Subject: Should I compromise?
My cousin has been completely behind me about being gay. I told her about eight years ago and at the time she even bought a book about it for me. I now live a block from her with my boyfriend and she is married with a four-year-old. We spend a lot of time together.
But I was blown away last week when she asked me not to touch my boyfriend in front of her son. I don’t really show a lot of affection with my boyfriend in public. We don’t kiss or snuggle or even hug. Just maybe now and then put hands on the shoulder. Now I feel like I gotta watch my back and think about this all the time. She said she wanted to wait until her son was the right age to let him know these topics.
She is valuable to me and I suppose I am willing to compromise.
What should I do?
Re: Should I compromise?
I’m going to be hard-assed on this one and demand that you not compromise in any way, shape, or form. This is bullshit, to put it simply, and your cousin needs to be confronted with it head on.
Truth is, she was never “completely behind” you about being gay, in the sense that she has never really accepted homosexuality. She loved you and she clearly wanted to be supportive of you, but she still thinks gayness is something that should remain unseen and as a dirty secret. I couldn’t care less if you did kiss your boyfriend in front of the family––like heterosexual couples do when they greet one another or are just snuggling up to a fire. The fact that you’re not even being so affectionate in public and still she doesn’t want you to “touch” is completely outrageous.
Here’s what you need to do: Tell her, politely but confidently, that you are not going to behave any differently than you behave every day of your life as an open gay man who has overcome discrimination and isn’t going to bow to other people’s bigotry. Tell her that her son is living in a world where, finally, a more complicated understanding of sexuality is surfacing, and that in the media and popular culture he will be exposed to gay people all the time. Tell her that she can raise him any way she likes––including keeping him guarded from that popular culture––but that you are not going to be party to it.
Since she has brought this up, it’s not out of line for you to say that a more healthy way to bring up her son would be to just not make a big deal of it, and to answer questions straightforwardly and briefly if he asks, and to always stand up against discrimination. If she can’t do that, then she refuses to grapple with homophobia, and doesn’t value your relationship enough to finally do so––in which case, you shouldn’t have her in your life. I have a feeling that, as long as you’re nice about it and give her room to realize how wrong-headed she’s being, she’ll come to realize that you’re right and won’t want to lose you.
Subject: Touching in public
Fell in love recently, great guy. We’re both in our 30s. I’m not one of these people who like to maul a guy in public. Couples who are practically blowing one another on a street corner piss me off. But I do like holding hands, maybe kissing now and then. My new BF doesn’t like to have any contact at all in public! In the street or in a department store, he moves away if I try to hold his hand and this happens even in a café or somewhere that is mostly gay people. Does he have a lot of repressed homophobia or am I being an exhibitionist type?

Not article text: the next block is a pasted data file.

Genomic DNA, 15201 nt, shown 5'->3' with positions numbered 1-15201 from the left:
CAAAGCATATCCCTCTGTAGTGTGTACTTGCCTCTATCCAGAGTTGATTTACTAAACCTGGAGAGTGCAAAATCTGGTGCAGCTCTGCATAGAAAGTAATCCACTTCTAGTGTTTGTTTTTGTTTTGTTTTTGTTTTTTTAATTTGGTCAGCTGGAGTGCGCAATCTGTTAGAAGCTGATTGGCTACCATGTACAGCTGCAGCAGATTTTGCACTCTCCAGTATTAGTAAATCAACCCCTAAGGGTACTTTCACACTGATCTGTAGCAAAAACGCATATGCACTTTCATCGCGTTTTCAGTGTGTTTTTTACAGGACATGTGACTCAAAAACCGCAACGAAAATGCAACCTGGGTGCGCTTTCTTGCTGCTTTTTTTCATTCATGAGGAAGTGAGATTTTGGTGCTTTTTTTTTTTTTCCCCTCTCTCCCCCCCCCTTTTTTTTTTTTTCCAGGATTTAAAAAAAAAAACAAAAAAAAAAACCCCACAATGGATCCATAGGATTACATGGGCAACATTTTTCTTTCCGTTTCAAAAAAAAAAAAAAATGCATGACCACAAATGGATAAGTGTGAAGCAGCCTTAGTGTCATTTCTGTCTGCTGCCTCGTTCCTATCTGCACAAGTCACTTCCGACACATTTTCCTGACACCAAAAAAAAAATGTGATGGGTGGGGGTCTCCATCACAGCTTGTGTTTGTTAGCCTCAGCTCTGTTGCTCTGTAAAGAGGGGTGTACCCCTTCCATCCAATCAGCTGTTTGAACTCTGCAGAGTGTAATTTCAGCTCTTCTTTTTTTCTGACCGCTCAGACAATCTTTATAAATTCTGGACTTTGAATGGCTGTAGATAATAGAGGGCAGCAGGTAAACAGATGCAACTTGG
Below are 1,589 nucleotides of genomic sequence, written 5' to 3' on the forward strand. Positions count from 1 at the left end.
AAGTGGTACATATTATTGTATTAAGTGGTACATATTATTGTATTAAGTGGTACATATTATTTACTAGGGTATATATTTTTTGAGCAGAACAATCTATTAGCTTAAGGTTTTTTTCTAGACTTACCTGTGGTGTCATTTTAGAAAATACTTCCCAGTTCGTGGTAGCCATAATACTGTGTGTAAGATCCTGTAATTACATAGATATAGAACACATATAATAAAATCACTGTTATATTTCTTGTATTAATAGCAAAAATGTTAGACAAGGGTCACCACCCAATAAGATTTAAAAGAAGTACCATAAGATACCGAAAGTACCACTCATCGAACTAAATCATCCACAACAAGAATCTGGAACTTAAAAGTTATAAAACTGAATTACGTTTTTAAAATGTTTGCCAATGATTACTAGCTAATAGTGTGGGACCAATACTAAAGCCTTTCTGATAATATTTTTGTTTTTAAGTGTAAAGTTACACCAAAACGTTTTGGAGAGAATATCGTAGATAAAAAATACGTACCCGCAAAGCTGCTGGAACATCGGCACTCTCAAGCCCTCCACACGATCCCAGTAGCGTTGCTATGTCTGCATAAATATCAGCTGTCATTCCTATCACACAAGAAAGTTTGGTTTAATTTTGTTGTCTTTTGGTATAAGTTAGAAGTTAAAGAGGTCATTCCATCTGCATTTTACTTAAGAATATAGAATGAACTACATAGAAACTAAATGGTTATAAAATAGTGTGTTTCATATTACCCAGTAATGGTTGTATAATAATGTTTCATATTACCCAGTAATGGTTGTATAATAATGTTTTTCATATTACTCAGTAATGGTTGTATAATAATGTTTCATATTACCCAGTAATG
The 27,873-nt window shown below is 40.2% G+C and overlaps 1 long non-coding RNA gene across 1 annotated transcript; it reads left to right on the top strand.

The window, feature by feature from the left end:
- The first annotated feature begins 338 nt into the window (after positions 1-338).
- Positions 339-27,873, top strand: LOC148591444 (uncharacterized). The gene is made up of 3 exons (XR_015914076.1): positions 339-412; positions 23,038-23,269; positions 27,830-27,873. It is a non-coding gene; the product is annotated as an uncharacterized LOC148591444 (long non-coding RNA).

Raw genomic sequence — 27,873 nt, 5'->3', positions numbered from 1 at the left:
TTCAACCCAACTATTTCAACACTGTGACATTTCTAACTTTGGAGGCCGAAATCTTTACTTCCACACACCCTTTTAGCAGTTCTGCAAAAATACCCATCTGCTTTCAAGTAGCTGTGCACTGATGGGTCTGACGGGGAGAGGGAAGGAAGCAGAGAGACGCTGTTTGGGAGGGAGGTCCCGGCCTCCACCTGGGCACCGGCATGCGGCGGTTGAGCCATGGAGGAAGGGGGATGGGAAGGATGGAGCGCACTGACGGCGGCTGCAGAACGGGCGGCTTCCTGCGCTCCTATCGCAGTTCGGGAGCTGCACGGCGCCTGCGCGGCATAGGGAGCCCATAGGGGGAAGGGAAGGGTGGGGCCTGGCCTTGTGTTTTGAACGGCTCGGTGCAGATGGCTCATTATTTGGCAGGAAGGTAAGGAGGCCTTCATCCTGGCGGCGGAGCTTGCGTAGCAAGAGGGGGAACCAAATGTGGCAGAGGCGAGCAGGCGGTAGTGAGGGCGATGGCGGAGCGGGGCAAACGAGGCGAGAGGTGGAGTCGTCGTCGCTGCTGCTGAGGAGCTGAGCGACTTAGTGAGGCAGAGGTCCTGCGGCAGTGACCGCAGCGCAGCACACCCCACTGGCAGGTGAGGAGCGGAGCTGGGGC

Re: Touching in public
No matter how much gay people become accepted, homophobia is so entrenched in society that you can get your head bashed in by holding hands in the wrong neighborhood––or even in the gay ghetto, where we all hear about bashers coming into the neighborhood and going on violent tirades. So, I’m not going to blithely say that everyone who doesn’t want to hold hands in public is caving in to internalized homophobia. I think you have to be strategic, and your safety is first and foremost.
That said, we all take risks in our lives, and that’s certainly true when it comes to love. I see couples holding hands on the streets in neighborhoods that even I would be quite careful about––and I see them being laughed at and jeered at––and still, they walk by, proudly. That’s the only way, in fact, that we’re truly going to sensitize people to homosexuality. When you see people being so bold, you have less sympathy for those who won’t hold hands even in a relatively safe environment.
And come on, how risky is it to hold hands in a gay café? The “safety” argument only goes so far––and I’m not sure if your boyfriend has given you that argument or not––and there is a difference between mauling one another, as you say, and just holding hands or touching now and then. You need to actually talk about this with your new beau––rather than just taking physical cues––and hear out his reasons while you let him know how you feel.
Email Mike Signorile at Mike@Signorile.com.
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